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Ownership Differences, Auditor Reputation, and Debt Financing: Evidence from China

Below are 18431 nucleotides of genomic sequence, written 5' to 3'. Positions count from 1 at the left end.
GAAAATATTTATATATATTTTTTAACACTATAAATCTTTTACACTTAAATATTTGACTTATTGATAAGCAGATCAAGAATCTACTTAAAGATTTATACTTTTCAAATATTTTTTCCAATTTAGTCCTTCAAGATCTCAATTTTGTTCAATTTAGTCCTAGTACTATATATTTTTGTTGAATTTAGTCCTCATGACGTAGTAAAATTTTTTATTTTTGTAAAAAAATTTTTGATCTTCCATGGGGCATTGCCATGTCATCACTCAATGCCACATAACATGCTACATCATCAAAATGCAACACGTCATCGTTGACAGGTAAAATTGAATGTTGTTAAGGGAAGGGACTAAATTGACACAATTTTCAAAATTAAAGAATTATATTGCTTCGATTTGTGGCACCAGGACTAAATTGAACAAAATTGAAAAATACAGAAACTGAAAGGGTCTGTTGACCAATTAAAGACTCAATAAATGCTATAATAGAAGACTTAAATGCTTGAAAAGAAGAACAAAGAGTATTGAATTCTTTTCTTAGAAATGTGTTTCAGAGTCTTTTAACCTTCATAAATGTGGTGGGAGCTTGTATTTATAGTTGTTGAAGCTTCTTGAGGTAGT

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This research examines whether “the paradox of auditor reputation” exists in China’s private debt market. Two types of hypotheses are developed to explain the “paradox” in terms of ownership differences. Our findings suggest: (1) by retaining big name auditors, non-state-owned enterprises (non-SOEs) significantly reduce the cost of debt and lower financial constraints; (2) For the non-SOEs, the effect of auditor reputation on the cost of debt and financial constraints declines over time due to the accumulation of these firms’ own reputation; (3) SOEs are more sensitive to the interest rate of bank loans than their counterparts, implying their stronger bargaining power when negotiating with potential creditors than non-SOEs due to their government connections. However, SOEs’ government connections weaken the informational role of auditors and firm reputation on signaling debt market; and (4) Corporate governance is taken into consideration by creditors as an important indicator of solvency. Further investigation demonstrates that after controlling for firm size, operating cash flow, profitability and leverage ratio, the possibility of hiring big name auditors by the younger and median-aged group of non-SOEs is considerably higher than “elder” non-SOEs. Moreover, poor-performing SOEs have greater incentives to make use of their government connections in their bargaining for lower debt cost, as compared with their well-performing peers.


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